A first hand look from the .NET engineering teams
Updated (July 2015): See Announcing .NET Framework 4.6 to read about the latest version of the NET Framework.
Updated – 8/16/2012: Added license information about the source code release.
Today, we are happy to announce the availability of Microsoft .NET Framework 4.5 and Visual Studio 2012. You can develop apps that will take advantage of all the great features that we have added, including new features in Windows 8. We are also announcing the availability of the .NET Framework 4.5 reference source code, under the Microsoft Reference Source License (MS-RSL).
You can read more about the Visual Studio 2012 release on Jason Zander’s blog and Soma’s blog. Please visit the Visual Studio 2012 downloads page to install both products.
We have made many improvements in the .NET Framework 4.5. Many of these advances help you write better apps with less effort, while others help you target particular Microsoft platforms. In either case, you’ll find the new features useful and relevant for the apps that you write today.
In addition to releasing the .NET Framework 4.5, we are pleased to announce that we are also releasing the source code for the .NET Framework libraries. We are releasing the source under the Microsoft Reference Source License (MS-RSL). While you may enjoy reading the many interesting algorithms in our product, we release the .NET Framework source primarily to improve your debugging experience. Having access to all the managed source for the code running in your process provides you with a lot more information about what your app is actually doing.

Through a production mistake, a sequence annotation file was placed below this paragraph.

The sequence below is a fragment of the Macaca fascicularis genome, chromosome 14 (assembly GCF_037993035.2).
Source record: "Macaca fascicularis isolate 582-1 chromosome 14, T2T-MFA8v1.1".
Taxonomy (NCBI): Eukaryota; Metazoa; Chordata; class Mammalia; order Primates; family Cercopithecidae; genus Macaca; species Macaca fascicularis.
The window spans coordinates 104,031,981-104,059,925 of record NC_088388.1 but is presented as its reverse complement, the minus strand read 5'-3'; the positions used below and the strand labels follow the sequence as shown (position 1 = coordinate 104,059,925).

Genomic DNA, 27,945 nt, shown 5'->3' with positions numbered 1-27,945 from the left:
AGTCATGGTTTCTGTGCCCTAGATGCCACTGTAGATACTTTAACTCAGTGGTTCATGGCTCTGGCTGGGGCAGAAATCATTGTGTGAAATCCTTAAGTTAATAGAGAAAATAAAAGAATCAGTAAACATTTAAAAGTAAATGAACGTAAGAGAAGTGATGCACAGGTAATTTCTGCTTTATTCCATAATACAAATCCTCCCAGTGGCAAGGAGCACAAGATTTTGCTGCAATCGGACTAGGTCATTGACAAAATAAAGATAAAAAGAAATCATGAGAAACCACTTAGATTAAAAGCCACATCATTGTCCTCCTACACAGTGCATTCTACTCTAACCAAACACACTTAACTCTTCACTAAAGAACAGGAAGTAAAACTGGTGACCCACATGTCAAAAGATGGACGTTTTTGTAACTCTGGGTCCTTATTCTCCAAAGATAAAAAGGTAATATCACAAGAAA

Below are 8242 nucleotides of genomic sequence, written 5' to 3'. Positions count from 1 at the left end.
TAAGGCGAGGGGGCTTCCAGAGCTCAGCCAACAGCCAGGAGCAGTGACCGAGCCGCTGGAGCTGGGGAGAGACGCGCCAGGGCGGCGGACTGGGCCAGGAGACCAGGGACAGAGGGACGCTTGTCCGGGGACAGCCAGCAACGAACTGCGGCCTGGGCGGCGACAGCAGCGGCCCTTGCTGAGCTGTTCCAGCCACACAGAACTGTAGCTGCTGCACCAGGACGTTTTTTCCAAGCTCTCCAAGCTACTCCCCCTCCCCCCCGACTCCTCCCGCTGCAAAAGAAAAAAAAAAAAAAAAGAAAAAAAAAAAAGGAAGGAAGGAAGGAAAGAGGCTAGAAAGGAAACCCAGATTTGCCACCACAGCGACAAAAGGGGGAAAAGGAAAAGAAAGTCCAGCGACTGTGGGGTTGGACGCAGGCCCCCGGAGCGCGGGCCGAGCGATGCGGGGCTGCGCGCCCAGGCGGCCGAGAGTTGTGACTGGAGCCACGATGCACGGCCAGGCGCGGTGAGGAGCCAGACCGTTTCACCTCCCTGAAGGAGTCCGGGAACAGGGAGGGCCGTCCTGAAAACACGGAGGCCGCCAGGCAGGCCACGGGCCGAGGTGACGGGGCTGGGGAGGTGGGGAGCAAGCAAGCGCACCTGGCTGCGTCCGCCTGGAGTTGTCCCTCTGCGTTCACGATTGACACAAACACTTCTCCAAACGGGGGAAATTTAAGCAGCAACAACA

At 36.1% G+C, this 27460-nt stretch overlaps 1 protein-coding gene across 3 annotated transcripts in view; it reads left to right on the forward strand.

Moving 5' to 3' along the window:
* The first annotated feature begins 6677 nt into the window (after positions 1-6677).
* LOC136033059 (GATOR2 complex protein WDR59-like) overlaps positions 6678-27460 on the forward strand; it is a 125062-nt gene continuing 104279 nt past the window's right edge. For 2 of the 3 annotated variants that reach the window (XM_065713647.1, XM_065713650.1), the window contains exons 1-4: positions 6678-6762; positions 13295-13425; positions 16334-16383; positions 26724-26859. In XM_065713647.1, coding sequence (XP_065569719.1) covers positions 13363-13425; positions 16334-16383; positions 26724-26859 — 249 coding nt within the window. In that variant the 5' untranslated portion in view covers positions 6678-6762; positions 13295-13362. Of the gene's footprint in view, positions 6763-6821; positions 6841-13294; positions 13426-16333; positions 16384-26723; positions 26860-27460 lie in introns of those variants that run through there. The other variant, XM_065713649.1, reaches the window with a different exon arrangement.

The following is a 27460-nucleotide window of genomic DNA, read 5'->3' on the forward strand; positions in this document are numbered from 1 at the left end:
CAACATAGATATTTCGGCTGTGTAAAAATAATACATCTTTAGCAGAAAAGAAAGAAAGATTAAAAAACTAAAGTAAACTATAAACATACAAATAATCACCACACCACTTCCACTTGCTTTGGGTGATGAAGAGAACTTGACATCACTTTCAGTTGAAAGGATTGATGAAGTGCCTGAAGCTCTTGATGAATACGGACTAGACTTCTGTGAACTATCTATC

If you are new to developing with the .NET Framework, you may not know that we have released the source and rich symbols in past versions. We know that many developers rely on our source code to efficiently get to the root cause of functional and performance problems in their apps. As a result, we provide the source code concurrently with the release of .NET Framework 4.5.
This release includes the following:
We’ll now look at how you can use the source code and symbols.
You may be wondering what debugging with .NET Framework reference source looks like. In the example below, you will see a tool of mine calling the public Console.WriteLine method. From there, the WriteLine method calls several private managed APIs, and eventually ends with one or more platform invoke calls. You can see each of these calls in the Call Stack window. You can look at each call frame, both in terms of the source for that frame, and any locals that are available. That’s pretty useful!